The Associated Press (March 26, 2010)
"A company that guarantees federal student loans said Friday that personal data on about 3.3 million people nationwide has been stolen from its headquarters in Minnesota.
"Educational Credit Management Corp. said the data included names, addresses, Social Security numbers and dates of birth of borrowers, but no financial or bank account information.
"The data was on 'portable media' that was stolen sometime last weekend, ECMC said in a statement. Company spokesman Paul Kelash wouldn't specify what was taken, citing the ongoing investigation, but said there were no indications of any misuse of the data.
"The St. Paul-based nonprofit said it discovered the theft last Sunday and immediately contacted law enforcement, and made the theft public when it received permission from authorities. The Minnesota Bureau of Criminal Apprehension is leading the investigation...."
Reuters had their piece on this theft a couple hours earlier:
"ECMC reports data theft; 3.3 million affected"
Reuters (March 26, 2010)
"ECMC, a nonprofit guarantor of federal student loans, said on Friday that a portable media device was stolen from its headquarters containing personal information of about 3.3 million people.
"The stolen data, which was discovered and reported to authorities on March 21, included names, addresses, dates of birth and social security numbers. Local, state and federal law enforcement are investigating the theft.
"ECMC said the people who were affected will be receiving written notification from the company. The ECMC has arranged with Experian, a credit protection agency, to assist affected people...."
How Could This Possibly Happen?!Actually, I'm a little surprised that this sort of thing hasn't happened more often. There's a portable hard drive sitting on my desktop's tower that's about the size and shape of a wallet. I wouldn't: but I could put it in my pocket. It stores a ridiculous number of gigabytes of data.
ECMC, prudently, isn't saying what sort of portable media walked out of their facility: but my guess is that nobody worked up a sweat, carrying it.
And, much as I'm curious about this theft: I think it's a good idea to keep some details out of public knowledge. Law enforcement will have an easier time investigating this matter if some facts are only known to them, some people in the company, and whoever stole the stuff.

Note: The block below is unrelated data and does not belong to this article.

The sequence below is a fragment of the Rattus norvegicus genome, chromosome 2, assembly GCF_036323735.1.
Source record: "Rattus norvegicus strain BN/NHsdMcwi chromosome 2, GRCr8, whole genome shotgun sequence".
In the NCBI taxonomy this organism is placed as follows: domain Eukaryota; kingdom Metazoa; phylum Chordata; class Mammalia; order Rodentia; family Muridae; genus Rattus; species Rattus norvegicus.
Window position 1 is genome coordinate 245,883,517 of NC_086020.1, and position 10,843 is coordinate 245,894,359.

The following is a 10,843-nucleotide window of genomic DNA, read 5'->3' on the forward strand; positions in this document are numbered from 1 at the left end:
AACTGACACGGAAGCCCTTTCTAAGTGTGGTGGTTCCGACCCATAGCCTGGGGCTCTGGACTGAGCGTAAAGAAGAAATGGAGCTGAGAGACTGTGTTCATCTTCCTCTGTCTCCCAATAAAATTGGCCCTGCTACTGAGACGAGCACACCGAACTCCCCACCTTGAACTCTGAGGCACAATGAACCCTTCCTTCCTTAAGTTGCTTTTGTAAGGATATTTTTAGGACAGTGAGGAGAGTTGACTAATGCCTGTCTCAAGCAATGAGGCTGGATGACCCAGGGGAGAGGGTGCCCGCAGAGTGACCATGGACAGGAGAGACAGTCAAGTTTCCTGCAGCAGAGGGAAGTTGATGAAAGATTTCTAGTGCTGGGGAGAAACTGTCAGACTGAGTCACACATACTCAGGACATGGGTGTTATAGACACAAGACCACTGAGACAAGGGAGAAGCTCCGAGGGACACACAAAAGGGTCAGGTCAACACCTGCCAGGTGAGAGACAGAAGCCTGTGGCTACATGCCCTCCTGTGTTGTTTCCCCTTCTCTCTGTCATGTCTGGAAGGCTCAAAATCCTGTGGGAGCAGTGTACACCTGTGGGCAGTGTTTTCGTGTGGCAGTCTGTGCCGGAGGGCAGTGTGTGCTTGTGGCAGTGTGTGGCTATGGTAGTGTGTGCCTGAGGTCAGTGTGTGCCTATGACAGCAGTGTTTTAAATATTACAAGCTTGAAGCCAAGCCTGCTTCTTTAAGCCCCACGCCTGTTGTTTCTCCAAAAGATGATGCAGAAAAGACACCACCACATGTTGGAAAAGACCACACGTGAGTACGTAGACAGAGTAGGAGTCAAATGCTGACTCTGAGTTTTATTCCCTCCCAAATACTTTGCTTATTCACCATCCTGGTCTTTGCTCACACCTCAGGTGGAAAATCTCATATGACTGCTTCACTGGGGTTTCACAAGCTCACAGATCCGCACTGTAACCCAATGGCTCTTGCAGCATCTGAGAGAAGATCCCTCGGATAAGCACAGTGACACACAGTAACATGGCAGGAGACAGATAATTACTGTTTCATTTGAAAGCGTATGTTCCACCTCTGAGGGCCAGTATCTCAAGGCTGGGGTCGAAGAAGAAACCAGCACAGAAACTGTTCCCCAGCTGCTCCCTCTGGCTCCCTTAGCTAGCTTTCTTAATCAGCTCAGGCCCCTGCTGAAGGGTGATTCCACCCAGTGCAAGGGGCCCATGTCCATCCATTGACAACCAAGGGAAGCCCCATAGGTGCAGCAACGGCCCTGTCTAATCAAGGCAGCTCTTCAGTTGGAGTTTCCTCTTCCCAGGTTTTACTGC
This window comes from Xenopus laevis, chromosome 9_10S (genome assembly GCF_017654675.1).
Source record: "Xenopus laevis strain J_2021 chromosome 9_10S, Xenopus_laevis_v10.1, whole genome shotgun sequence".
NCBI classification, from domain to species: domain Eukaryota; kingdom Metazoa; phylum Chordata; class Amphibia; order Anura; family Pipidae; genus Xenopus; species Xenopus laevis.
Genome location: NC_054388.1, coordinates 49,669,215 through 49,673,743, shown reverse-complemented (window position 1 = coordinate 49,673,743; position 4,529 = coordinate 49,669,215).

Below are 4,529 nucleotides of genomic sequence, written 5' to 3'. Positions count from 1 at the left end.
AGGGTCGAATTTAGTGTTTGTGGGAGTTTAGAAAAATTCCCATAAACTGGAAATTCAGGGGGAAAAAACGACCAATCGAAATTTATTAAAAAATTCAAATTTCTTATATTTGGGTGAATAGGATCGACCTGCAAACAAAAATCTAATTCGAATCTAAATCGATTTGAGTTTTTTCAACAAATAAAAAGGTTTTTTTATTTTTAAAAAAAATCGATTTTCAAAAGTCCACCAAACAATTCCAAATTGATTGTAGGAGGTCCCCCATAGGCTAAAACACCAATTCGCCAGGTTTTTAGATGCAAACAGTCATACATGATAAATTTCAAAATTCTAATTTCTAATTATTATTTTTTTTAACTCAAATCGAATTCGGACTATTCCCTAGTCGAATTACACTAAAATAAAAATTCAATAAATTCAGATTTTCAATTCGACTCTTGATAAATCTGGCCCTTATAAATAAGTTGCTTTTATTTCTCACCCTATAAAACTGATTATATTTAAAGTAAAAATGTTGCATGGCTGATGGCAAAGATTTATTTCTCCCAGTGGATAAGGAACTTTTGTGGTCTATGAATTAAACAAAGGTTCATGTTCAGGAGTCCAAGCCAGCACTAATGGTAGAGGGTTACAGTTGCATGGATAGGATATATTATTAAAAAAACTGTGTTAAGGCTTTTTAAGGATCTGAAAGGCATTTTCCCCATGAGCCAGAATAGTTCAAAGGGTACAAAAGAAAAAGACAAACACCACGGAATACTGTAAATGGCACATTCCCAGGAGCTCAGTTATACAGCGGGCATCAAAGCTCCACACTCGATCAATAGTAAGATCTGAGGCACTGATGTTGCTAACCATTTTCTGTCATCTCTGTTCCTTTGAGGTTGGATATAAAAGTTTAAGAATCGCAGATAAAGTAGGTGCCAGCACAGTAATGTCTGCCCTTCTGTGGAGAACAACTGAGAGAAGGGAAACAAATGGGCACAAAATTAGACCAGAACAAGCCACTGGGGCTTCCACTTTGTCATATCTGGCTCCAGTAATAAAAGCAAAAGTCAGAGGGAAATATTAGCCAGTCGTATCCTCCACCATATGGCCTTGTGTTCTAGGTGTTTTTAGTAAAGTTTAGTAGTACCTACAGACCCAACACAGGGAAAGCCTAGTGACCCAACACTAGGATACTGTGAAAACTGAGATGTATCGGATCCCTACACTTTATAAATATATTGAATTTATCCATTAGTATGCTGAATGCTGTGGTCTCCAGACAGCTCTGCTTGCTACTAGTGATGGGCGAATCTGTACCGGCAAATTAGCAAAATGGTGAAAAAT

It's even possible that the "theft" wasn't intentional. I suppose someone could have taken a laptop or portable media home with them, neglected to fill out the right forms: and may have been spending this week trying to figure out how to tell the supervisor.
Or maybe someone thought they'd make a few bucks by stealing the data storage device itself. And didn't realize that the theft would make national news. With Reuters in the picture, maybe international.
Those Books Were Chained For a ReasonI grew up in a moderately colorful area. One of the things I heard, growing up, was how 'those people' kept the Bible locked away, so nobody could read it. It's a fact: Bibles, and other books, were often chained to reading racks during Europe's feudal period.
Not to keep people from reading them: so that the books would still be there, when someone came to use them.
That was the 'good old days,' before Gutenberg developed movable type. If you wanted a book, you had to pay for the original (you think "first editions" are valuable?), or pay someone to make a copy by hand. One letter at a time.
Each copy of each book involved an enormous amount of specialized labor. Those things were expensive. Hence the chains.
I'm not suggesting that organizations chain their thumb drives to the table: but I do think that we could improve our habits, and use the security protocols we've got.
- "Portland, Oregon: Watch Your (Cyber)Wallet"
(March 23, 2010)
- "Google, China, Censorship, Compromise: 'Totally Wrong'; or, Not"
(March 23, 2010)
- "Safety Advice for Twitter Users: Or Anybody Else"
(February 27, 2010)
- "If Your Password is 'Password1' - CHANGE IT"
(November 24, 2009)
- "Pilot's Laptop Missing: Yes, It's a Big Deal"
Another War-on-Terror Blog (April 27, 2008)
- "Passwords: Be Sure Yours Isn't on These Lists"
(April 20, 2008)